Five Ways to Improve Project Communication

    Personal Development

  •  Minute Read

Communication is the vehicle for successful projects. From the beginning to the end of a project, the project manager and team must plan, execute, and deliver the required products and services while interacting with stakeholders. What are you doing to improve your project communication?

Project managers are not lone rangers. Projects involve interdependent relationships such as the sponsor and other leaders, the project manager and the project team, and users interacting with the systems. Consider the following project activities that require communication:

  • Developing a project charter
  • Interviewing stakeholders
  • Completing a work breakdown structure
  • Negotiating a contract
  • Eliciting requirements
  • Making decisions
  • Identifying risks
  • Reporting status
  • Presenting a project overview
  • Conducting one-on-one meetings
  • Defining a change order

We all have room to grow in our communication skills. Let’s look at five ways to improve your project communications.

"Ineffective communications is the primary contributor to project failure one-third of the time, and had a negative impact on project success more than half the time." –Project Management Institute

Five Ways to Improve Project Communication

1. Practice active listening.

When we think about improving our communication, we often think about the words we speak. If we say the right words, surely everyone will get it, right? However, let’s not forget the critical skill of listening.

When we fail to listen, we miss information, we misunderstand, and we fail to learn. So, how can we practice active listening?

First, be intentional. When possible, make eye contact with the person speaking. Let the person know you are listening; an occasional nod helps. Second, don’t allow things to distract you—yes, put aside your devices. And try repeating the words mentally (and sometimes verbally).

2. Keep your project management teams small.

Think about this—there are fifteen communication channels for six team members. How many channels are there for ten team members? Forty-five—that’s right, thirty additional channels.

# of communication channels = n(n-1)/2

Create small project management teams for the daily planning and execution of your projects. You will find it much easier to get things done. Why? Better communication.

Are you concerned that other people will feel left out? Consider creating a supplemental team comprised of individuals that will be engaged at certain points in the project. Once each person has completed their activities, he or she can return to their normal duties.

When sending the meeting minutes to the core project team, copy the supplemental team. If the someone has a question or wants to share relevant information, they can contact you.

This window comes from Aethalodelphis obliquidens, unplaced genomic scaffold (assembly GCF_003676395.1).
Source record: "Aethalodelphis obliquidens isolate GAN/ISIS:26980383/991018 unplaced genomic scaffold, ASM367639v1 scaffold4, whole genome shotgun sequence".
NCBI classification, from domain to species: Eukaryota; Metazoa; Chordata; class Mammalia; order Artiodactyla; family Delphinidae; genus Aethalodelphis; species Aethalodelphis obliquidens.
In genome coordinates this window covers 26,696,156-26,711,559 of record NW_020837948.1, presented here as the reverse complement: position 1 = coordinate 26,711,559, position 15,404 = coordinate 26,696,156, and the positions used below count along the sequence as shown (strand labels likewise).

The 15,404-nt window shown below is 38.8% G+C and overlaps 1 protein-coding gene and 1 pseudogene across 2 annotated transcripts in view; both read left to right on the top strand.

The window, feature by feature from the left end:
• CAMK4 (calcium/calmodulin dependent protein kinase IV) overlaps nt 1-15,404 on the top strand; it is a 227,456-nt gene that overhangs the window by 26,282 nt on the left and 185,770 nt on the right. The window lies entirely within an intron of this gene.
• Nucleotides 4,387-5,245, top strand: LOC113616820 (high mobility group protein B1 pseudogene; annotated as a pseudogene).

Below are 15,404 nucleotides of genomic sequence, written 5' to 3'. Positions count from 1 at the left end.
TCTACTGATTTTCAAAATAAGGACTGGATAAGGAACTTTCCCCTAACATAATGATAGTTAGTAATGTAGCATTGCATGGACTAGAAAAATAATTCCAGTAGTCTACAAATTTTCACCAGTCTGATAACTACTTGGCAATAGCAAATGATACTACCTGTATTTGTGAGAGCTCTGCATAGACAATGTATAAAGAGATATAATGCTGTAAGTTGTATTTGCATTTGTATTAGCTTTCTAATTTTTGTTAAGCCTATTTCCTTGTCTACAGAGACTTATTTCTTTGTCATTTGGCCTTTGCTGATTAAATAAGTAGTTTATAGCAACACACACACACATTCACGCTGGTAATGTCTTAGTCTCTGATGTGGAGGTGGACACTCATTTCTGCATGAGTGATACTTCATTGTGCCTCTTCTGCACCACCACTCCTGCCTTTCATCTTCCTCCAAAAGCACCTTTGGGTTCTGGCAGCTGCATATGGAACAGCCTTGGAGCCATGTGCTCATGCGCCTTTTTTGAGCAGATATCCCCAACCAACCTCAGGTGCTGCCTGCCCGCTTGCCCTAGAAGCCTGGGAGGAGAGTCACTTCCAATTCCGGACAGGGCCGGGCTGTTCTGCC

3. Use more interactive communication.

If you have a habit of mostly pushing project information (e.g., sending emails), you will likely encounter communication issues. Why? Because you don’t know if the person read and understood the information. Interactive, two-way communication, allows individuals to acknowledge the receipt of the information and respond with questions for clarification. 

4. Focus on your nonverbal skills.

You’ve likely heard this before, but communication occurs as follows:

  • 55% through body language
  • 37% through tone of voice, pitch, and speed
  • 7% through words

A phone conversation will result in better communication than an email. A face-to-face conversation will result in better communication than a phone conversation. Pick the appropriate method given the needs and availability of the audience.

Here’s a simple rule: If people are misunderstanding things, it’s time to increase the interactive communication and leverage the nonverbal aspects of communication.

5. Plan your project meetings.

Meetings have a bad reputation. Why? Bad meetings are poorly planned and facilitated resulting in a huge waste of time. I’m not in the camp of getting rid of meetings. However, I am for reducing the number of meetings and the time spent in meetings.

There are times when a two-way dialogue can expedite the communication process and improve the understanding between stakeholders. Plan your meetings and don’t let your meetings fall into these traps: unclear purpose, getting off topic, indecision, and leaving meetings with a lack of direction.

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"Intelligent leadership, creative communication and depth of technical skill all describe Harry Hall." –John Bartuska, Director of HR–ONUG Communications

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